Hatha yoga is one part of the broad spectrum of yoga practice. It is particularly suited for developing physical fitness, and is the type of yoga most practiced in the West. Although Hatha yoga is considered an alternative medicine practice, it has won respect in the mainstream medical community.
Hatha yoga combines physical exercise and mental discipline, with the goal of integrating and invigorating both body and mind. It consists primarily of poses, known as asanas, designed to increase strength and flexibility, and controlled breathing, known as pranayamic breating. Hatha yoga poses range from novice-level poses to poses that can challenge even an experienced practitioner. Movement and breathing are used together to help you flow smoothly from one pose to the other.
Yoga itself is at least 3,000 years old, according to the University of Indiana. Hatha yoga is a relatively new form of yoga. It originated in India in the 15th century, and was brought to the West in the late 19th- and early 20th-centuries. The first Hatha yoga institute was opened in India in the 1920s, and the first institute in the United States was opened in Hollywood in 1947. It greatly increased in popularity in the United States in the 1960s, and has since branched off into a number of styles.
All forms of yoga are based on a mystical philosophy with no direct counterpart in Western thought. It ultimately seeks to unify the practitioner's inner soul with the cosmos, although many people practice it solely for its health benefits. Hatha yoga in particular utilizes poses and controlled breathing to unify the positive and negative forces in the body in a new harmony, eventually allowing the practitioner to control her own vital force, achieve clarity of mind and gain access to the unconscious mind. This harmony, when perfected, is thought to lead to a mentally healthy, disease-free state. This state is considered a precondition to graduation to deeper meditative yoga practices that fall outside the scope of Hatha yoga.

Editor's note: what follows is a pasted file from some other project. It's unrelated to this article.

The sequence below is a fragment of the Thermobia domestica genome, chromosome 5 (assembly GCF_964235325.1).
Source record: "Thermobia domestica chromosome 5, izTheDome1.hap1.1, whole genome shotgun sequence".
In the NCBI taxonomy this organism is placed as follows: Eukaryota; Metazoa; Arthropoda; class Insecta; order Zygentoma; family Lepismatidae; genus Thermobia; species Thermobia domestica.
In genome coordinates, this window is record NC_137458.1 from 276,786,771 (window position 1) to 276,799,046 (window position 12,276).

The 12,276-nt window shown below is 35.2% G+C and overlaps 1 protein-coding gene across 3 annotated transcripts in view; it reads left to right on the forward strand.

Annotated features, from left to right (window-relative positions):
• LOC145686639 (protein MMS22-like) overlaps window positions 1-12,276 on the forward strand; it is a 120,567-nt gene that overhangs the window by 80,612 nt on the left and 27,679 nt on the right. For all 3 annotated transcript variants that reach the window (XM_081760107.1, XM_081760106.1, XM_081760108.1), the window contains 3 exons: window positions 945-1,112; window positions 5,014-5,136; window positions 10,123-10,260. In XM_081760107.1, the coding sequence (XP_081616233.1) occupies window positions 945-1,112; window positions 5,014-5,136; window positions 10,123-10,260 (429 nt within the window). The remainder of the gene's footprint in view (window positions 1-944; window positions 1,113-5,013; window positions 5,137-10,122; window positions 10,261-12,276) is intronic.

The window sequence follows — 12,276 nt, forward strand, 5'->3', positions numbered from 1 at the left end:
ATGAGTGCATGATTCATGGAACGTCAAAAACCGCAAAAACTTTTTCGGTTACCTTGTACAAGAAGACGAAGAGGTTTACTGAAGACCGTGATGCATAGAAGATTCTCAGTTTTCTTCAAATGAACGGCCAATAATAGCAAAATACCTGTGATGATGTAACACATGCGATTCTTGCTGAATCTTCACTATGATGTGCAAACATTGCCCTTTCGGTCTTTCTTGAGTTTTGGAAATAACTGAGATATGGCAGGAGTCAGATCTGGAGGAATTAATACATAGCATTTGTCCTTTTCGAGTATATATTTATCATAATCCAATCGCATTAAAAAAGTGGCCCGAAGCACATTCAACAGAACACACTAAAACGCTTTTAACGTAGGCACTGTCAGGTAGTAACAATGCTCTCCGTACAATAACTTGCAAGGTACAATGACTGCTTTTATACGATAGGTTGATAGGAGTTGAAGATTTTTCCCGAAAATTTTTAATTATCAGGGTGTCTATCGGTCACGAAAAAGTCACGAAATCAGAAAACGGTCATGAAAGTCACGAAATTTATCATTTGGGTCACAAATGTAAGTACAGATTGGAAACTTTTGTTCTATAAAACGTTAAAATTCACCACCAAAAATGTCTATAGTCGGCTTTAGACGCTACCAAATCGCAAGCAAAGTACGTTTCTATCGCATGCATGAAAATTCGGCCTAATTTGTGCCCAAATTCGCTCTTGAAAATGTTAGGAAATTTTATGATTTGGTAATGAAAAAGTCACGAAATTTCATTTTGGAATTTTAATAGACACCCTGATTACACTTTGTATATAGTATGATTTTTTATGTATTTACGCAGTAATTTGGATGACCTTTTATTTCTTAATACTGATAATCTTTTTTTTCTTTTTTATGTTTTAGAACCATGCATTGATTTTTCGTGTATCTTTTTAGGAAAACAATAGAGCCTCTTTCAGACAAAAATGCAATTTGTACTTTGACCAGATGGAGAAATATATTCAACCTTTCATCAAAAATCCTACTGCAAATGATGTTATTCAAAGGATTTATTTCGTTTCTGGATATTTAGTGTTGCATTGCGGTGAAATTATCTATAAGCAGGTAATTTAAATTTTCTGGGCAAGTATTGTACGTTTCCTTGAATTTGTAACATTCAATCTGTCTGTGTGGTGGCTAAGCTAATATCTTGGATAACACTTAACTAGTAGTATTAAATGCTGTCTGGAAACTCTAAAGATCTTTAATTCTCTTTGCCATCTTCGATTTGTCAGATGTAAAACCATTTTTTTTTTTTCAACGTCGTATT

Hatha yoga provides numerous health benefits, although it is not viewed as a replacement for mainstream Western medicine in the event of illness. Hatha yoga has been shown to reduce stress, improve balance and flexibility, increase strength and reduce the risk of injury in daily life. It can reduce heart rate and blood pressure, and can help manage chronic diseases such as cancer, insomnia and chronic pain. Its psychological benefits can assist in weight loss by helping to control appetite.